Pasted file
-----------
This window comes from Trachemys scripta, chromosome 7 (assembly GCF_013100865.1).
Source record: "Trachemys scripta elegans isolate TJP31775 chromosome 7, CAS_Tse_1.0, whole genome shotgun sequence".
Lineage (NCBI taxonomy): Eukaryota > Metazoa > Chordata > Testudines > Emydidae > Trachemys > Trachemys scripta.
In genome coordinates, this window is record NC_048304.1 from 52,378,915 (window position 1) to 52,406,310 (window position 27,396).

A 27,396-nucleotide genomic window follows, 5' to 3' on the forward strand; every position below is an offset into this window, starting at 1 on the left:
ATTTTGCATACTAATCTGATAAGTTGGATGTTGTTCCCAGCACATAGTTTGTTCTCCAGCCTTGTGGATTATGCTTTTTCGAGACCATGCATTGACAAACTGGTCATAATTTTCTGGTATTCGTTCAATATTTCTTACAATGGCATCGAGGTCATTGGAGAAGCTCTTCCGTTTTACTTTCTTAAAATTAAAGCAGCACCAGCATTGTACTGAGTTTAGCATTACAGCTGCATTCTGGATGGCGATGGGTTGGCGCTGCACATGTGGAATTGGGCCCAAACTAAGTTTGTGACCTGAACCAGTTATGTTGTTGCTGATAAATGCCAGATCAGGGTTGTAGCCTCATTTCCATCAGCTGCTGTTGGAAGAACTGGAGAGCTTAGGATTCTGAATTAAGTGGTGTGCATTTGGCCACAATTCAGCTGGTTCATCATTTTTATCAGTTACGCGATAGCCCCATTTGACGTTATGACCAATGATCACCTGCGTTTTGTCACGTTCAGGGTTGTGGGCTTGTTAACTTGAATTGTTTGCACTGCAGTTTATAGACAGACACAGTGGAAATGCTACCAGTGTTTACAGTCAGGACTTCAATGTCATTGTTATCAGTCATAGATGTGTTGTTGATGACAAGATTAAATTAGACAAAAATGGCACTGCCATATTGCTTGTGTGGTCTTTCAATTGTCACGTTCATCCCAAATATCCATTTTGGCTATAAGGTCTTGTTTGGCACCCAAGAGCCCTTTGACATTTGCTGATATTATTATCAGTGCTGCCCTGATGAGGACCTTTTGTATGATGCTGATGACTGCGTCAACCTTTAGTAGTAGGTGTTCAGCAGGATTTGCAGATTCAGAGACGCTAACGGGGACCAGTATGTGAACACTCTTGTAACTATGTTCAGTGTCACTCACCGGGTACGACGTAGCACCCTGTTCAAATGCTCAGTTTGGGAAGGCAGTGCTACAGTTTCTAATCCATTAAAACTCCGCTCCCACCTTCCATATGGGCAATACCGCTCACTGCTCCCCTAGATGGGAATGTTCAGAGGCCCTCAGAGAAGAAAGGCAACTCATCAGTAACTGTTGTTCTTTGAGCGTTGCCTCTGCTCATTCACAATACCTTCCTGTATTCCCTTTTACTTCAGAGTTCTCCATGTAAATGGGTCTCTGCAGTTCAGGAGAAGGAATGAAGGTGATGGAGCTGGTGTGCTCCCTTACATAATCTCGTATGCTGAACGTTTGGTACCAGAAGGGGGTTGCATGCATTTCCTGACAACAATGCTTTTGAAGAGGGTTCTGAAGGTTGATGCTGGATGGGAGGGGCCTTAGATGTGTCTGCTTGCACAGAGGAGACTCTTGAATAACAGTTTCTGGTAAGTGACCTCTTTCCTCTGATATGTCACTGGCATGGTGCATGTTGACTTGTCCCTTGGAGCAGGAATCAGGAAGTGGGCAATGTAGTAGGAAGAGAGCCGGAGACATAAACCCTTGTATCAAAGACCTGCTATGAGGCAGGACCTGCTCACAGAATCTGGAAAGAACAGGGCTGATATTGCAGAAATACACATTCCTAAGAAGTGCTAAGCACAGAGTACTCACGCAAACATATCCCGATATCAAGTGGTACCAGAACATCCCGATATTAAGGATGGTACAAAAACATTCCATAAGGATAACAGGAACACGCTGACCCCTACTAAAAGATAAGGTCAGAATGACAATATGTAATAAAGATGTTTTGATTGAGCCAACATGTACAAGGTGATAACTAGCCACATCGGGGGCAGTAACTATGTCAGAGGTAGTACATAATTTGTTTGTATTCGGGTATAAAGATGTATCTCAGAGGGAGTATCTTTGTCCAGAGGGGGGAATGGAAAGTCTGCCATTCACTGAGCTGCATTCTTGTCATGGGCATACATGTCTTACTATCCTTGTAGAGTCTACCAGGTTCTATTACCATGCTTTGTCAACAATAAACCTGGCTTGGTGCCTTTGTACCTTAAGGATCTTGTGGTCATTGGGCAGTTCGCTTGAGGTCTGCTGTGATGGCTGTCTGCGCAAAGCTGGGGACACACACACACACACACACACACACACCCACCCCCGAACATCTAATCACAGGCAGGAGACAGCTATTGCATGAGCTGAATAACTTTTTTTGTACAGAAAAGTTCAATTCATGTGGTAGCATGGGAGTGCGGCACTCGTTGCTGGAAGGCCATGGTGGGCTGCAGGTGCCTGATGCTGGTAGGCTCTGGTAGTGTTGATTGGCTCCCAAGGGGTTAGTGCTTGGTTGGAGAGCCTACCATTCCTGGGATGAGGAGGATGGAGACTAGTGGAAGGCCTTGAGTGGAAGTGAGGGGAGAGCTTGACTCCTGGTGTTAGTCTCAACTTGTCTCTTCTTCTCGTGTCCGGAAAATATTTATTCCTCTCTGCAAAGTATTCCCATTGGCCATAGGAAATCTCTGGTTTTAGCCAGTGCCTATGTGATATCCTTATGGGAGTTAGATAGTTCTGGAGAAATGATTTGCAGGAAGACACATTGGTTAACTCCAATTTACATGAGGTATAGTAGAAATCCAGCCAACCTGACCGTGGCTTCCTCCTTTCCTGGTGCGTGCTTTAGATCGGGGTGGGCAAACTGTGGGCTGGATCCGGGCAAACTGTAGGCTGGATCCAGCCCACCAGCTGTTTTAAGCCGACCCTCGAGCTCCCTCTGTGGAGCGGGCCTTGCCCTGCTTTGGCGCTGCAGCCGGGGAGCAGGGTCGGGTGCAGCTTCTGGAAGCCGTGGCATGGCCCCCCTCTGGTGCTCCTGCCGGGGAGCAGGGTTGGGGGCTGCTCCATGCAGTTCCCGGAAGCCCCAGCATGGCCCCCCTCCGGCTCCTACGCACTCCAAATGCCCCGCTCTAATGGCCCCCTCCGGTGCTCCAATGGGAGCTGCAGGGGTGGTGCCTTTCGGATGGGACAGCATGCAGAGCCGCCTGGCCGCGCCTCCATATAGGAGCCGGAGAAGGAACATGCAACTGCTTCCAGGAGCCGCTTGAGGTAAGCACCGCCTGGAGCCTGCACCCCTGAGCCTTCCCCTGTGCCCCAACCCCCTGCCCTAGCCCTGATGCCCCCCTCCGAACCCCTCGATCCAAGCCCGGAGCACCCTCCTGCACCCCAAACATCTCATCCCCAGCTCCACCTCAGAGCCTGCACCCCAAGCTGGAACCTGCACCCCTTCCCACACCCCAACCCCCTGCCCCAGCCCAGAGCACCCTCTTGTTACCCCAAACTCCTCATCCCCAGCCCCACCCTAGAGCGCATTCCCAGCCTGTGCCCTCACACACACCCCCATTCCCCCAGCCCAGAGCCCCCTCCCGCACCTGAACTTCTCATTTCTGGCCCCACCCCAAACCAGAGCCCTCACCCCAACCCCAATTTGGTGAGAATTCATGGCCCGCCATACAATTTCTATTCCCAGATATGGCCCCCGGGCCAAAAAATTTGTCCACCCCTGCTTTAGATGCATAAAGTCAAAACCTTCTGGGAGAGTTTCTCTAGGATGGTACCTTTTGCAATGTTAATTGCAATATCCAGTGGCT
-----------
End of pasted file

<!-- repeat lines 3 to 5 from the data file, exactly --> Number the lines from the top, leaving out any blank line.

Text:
Lineage (NCBI taxonomy): Eukaryota > Metazoa > Chordata > Testudines > Emydidae > Trachemys > Trachemys scripta.
In genome coordinates, this window is record NC_048304.1 from 52,378,915 (window position 1) to 52,406,310 (window position 27,396).

A 27,396-nucleotide genomic window follows, 5' to 3' on the forward strand; every position below is an offset into this window, starting at 1 on the left: